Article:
Mental Status Examination (MSE) Teaching activities and resourcesMental Status Examination (MSE) Teaching activities and resources
This section provides educators with increased understanding regarding the purpose and implementation of the Mental Status Examination (MSE) across the lifespan and in different types of populations/contexts.
At the end of this section, the educator will:
- Understand the purpose of the MSE.
- Understand the MSE in relation to health assessment and care planning.
- Identify the different components and terminology of the MSE.
- Be able to perform and document a MSE.
The Mental Status Examination (MSE)
The Mental Status Examination (MSE)—a structured assessment of client’s behavioural and cognitive functioning—is a vital component of nursing care that assists with evaluation of mental health conditions. The MSE is analogous to the physical examination and is used to evaluate an individual’s current cogitative, affective and behavioural functioning (Varcarolis, 2014). Specifically, the MSE assesses a client’s current state including general appearance, mood and affect, speech, thought process and content, perceptual disturbances, impulse control, cognition, knowledge, judgment and insight (Lasiuk, 2015). The MSE can be used across clinical settings, not just in a psychiatric context, takes only a few minutes to administer and can generate information that is crucial for creating a plan of care (Robinson, 2008).
The acronym BEST PICK can assist with learning the main elements of an MSE (Carniaux-Moran, 2008). A brief description of the elements that are assessed includes:
- Behaviour and general appearance - age, sex, gender, cultural background, posture, dress/ grooming, manner, alertness, as well as agitation, hyperactivity, psychomotor retardation, unusual movements, catatonia, etc.
- Emotions: mood and state, emotional state and visible expression (state) including description and variability.
- Speech—rate, amount, style and tone of speech.
- Thought content and processes—abnormalities, obsessions, delusions and suicidal and homicidal thoughts and thought process as well as loose associations, tangential thinking, word salad, and neologisms, circumstantial thought, and concrete versus abstract thought.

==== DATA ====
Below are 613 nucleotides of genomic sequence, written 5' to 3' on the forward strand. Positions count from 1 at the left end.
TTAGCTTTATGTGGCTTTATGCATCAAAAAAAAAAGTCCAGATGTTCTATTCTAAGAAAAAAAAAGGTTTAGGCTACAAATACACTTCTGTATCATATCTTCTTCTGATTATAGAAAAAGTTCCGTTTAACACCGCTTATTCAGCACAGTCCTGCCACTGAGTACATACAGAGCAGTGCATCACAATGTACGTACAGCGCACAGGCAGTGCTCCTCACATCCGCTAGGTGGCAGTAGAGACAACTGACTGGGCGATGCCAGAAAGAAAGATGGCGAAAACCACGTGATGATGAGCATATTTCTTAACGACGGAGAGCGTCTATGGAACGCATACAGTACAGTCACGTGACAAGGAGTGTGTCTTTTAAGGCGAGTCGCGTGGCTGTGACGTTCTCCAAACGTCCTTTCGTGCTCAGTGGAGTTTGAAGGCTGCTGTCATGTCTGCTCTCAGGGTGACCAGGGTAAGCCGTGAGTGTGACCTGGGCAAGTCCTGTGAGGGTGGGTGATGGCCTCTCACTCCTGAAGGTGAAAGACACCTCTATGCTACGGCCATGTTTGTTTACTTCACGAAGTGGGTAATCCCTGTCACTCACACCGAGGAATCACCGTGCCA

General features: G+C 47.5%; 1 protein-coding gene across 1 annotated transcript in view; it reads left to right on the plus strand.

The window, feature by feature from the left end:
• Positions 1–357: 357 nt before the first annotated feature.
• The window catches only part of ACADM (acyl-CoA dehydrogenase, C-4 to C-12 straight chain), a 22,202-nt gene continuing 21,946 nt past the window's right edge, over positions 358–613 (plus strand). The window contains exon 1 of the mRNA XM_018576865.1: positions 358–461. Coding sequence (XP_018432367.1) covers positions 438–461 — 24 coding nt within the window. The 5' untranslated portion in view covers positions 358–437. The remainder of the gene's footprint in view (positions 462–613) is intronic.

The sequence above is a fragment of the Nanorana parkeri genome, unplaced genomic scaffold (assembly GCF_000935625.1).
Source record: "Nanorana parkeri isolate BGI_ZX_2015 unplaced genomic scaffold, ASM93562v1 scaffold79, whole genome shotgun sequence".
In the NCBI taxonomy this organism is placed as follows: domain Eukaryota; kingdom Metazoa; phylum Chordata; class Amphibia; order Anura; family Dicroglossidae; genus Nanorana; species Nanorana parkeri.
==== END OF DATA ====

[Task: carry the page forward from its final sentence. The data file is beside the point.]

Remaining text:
- Perceptual disturbances—illusions and hallucinations.
- Impulse control—ability to delay, modulate or inhibit expressions or behaviours.
- Cognition—consciousness, orientation, concentration and memory.
- Knowledge, insights and judgment—the capacity to identify possible courses of action, anticipate consequences, and choose appropriate behaviour, and extent of awareness of illness and maladaptive behaviours.
Source: Carniaux-Moran, C. (2008). The Psychiatric Nursing Assessement. In O’Brien, P.G., Kennedy, W.Z., Ballard, K.A. Psychiatric mental health nursing: an introduction to theory and practice.,Sudbury, MA: Jones & Bartlett.
Based primarily on observational data gathered by nurses and interview questions, the MSE can be used to establish a baseline, evaluate changes over time, facilitate diagnosis, plan effective care, and evaluate response to treatment in clients with mental health and addiction.
For more information, see Appendix I: Components of a Mental Status Assessment, pg. 96 in RNAO’s BPG Assessment and Care of Adults at Risk for Suicide Ideation and Behaviour.
Teaching and Learning Activities
The following are teaching and learning activities that can be employed in the classroom to further support nurses in the integration of the MSE.
- Video demonstration
- Simulation—Section 7.2
- Case studies (across lifespan; different populations)—Section 9.3
- Group discussion
- Assignments related to MSE
- Quick reference cards with questions
- Practice application
Learner Engagement Questions
The following are thought-provoking and engaging learner questions that can be used to further discussions with nursing students regarding MSE. These questions can be used either to stimulate discussion, engage students in critical thinking or be tied to class assignments and/or reflection exercises.
- What are the benefits and challenges of conducting a MSE?
- When should the MSE be conducted?
- Discuss how the MSE contributes to the health assessment.
- What elements of the MSE relate to risk?
- Why are some components of the MSE observed and other components inquired?
Evaluation and Self-reflection
The following tools can be used to evaluate students in their understanding and application of MSE
- Return demonstration
Self-reflection questions: How did you feel when conducting MSE? How did you feel in the client role?
Mental Status Exam
- Butler, K. (2015). On the Frontline with voices - A grassroots handbook for voice-hearers, carers and clinicians. London, UK: Speechmark Publishing Limited.
- Erwin, E. H., & Colson, C. W. (2014). Disorders of children and adolescents. Adapted by R. J. Meadus. In M. J. Halter, Varcarolis’s Canadian psychiatric mental health nursing: A clinical approach. C. L. Pollard, S. L. Ray, & M. Haase (Eds.), (First Canadian ed., chapter 29, pp. 586–612). Toronto, ON: Elsevier Canada. Mental Status Exam (chapter 29, p. 592–593).
- Halter (2014). Mental Status Exam. In M. J. Halter, Varcaroli (Eds.). Canadian psychiatric mental health nursing: A clinical approach (1st ed.) (pp. pp. 138 & pp. 592 – 593). Toronto, ON: Elsevier Canada.
- Jarvis, C. (2014). Physical examination & health assessment. Toronto: Elsevier Canada.
- Lasiuk, G. (2015). The assessment process. In W. Austin & M. A. Boyd (Eds.), Psychiatric & mental health nursing for Canadian practice (3rd ed., Chapter 10, pp. 148–164). Philadelphia, PA: Wolters Kluwer.
- Robinson, D. (2008). The Mental Status Exam Explained, 2nd Edition. London, ON: Rapid Psychler Press. ISBN (13) 978-1-894328-25-8 (2015).